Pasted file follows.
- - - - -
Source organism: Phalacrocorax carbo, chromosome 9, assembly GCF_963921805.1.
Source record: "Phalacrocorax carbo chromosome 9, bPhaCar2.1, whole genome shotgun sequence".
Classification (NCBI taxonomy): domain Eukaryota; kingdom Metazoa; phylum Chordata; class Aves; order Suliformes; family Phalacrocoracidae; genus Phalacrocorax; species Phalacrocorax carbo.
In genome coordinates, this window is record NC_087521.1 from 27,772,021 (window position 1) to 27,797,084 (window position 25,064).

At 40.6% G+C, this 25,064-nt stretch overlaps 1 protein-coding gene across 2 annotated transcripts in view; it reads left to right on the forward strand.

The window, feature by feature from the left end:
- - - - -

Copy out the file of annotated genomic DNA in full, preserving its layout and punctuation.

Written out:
Source organism: Phalacrocorax carbo, chromosome 9, assembly GCF_963921805.1.
Source record: "Phalacrocorax carbo chromosome 9, bPhaCar2.1, whole genome shotgun sequence".
Classification (NCBI taxonomy): domain Eukaryota; kingdom Metazoa; phylum Chordata; class Aves; order Suliformes; family Phalacrocoracidae; genus Phalacrocorax; species Phalacrocorax carbo.
In genome coordinates, this window is record NC_087521.1 from 27,772,021 (window position 1) to 27,797,084 (window position 25,064).

At 40.6% G+C, this 25,064-nt stretch overlaps 1 protein-coding gene across 2 annotated transcripts in view; it reads left to right on the forward strand.

The window, feature by feature from the left end: